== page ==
When, Please, I’m Asking You to Think Long and Hard about Teaching Overseas

Maybe I should have been more specific in the title of this post. Maybe I should have written “When, Please, I’m Asking You to Think Long and Hard about Teaching in Thailand” instead. But I didn’t, so we’re gonna roll with it.

If you’ve been following my blog for some time now, you’ll know that I’ve been living and teaching in Thailand for the past eleven months. (We’re almost upon my one year anniversary, folks!) And what an almost-year it’s been. It’s been OUT OF CONTROL, that’s what.

Then: June 2013 in Kanchanaburi, Thailand
Then: June 2013 in Kanchanaburi, Thailand
And now: May 2014 in Chonburi, Thailand
And now: May 2014 in Chonburi, Thailand

Other Out of Control Things:
1. Having culture shock (that I was in denial about) upon moving to the city that seemed to be so un-Thai compared to Chiang Mai, which I’d visited for two months several years ago
2. Mentally giving the Worst Boss Award to my former boss, lots of tears, yada yada
3. Quitting my job after one semester and nailing one at a top secondary school in the province
4. Realizing that even the top secondary schools in the province can be infuriating and messy and illogical. For an American, at least.
Let’s use #4 as a jumping off point, since that’s really what this post is about.

To my American pals: you think a certain way. Not all Americans are the same, I know, but American culture is American culture. Our culture has seeped into our brains and way of life and thought process about everything! Even if we’re open-minded, take-life-as-it-comes kind of people! I just need to put that out there. Because, all the reasons. But also because of this particular one: If you’re thinking about teaching overseas, you need to be aware of what might happen. Your school might run out of ink and paper for your office printer and your department photocopier, and it might not get replaced for weeks or one month or months at a time. Your school director might spend what seems to be an exorbitant amount of money on windmills and ceramic sheep to decorate the outside of the school while failing to pay the school Internet bill one day. She also might not authorize the ordering of your textbooks until well after the first day of school. Which means, remember, that you have no printer, no photocopier, no handouts, no textbooks. But this is one of the top secondary schools in the province.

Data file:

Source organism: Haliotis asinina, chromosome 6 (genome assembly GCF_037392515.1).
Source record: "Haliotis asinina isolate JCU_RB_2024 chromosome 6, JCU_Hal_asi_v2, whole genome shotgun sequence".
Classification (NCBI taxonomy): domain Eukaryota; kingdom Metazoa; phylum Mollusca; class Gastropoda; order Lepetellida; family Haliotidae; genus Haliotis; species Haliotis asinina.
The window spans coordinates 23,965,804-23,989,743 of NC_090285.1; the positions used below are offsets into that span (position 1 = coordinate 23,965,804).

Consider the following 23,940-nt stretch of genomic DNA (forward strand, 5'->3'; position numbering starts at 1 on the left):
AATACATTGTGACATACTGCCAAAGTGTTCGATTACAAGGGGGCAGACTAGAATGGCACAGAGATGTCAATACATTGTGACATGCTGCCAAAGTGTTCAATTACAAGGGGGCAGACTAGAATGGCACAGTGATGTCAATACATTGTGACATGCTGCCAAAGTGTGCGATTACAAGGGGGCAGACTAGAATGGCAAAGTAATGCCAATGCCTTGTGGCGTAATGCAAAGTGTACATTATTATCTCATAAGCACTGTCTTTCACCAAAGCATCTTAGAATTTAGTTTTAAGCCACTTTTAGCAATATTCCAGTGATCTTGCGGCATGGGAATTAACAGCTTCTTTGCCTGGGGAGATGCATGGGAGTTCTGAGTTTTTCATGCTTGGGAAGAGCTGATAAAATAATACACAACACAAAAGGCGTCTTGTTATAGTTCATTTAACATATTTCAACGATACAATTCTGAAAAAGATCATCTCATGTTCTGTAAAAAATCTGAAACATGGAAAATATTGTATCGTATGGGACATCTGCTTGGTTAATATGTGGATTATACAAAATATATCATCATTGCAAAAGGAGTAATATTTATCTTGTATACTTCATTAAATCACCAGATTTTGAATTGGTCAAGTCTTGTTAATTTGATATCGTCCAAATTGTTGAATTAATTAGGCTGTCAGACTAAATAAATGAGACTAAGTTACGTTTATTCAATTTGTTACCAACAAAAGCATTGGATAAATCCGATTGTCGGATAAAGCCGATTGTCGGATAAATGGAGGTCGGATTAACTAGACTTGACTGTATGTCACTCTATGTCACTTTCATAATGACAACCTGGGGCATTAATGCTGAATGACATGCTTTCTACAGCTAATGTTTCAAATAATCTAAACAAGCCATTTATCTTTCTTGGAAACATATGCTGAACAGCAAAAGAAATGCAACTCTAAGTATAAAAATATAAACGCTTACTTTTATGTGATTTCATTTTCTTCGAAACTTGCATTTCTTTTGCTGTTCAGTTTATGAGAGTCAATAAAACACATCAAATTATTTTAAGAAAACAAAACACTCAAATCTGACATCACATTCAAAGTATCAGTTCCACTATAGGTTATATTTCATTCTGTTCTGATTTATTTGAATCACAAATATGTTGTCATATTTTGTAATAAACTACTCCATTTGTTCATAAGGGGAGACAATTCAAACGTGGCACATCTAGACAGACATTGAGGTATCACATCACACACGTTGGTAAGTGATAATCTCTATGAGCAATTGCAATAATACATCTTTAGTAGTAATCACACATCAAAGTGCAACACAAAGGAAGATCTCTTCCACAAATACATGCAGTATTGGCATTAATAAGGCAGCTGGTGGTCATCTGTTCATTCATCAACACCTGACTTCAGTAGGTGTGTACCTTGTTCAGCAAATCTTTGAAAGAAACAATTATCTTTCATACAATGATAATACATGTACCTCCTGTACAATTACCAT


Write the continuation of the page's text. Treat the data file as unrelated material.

Yes, obviously that’s a personal rant about my own personal experience. But, based on what I’ve heard from a number of teachers throughout Thailand, this experience is not altogether unique. And that is important to be aware of. Even if you’re not planning to teach in Thailand. Because you can expect things to rock your world, in both good and bad ways, whenever you move anywhere very different from your home country.

I am an American teaching in a Thai public school, and while this is exactly the kind of place where I’d hoped to be working all along, it drives me utterly insane. Unimagined scenarios such as the ones I told you about earlier happen all the time – more than once or twice a week, for sure. Yes, I have to be on my toes; but the point is that I also have to be on my toes about things that I’m not used to and would never expect.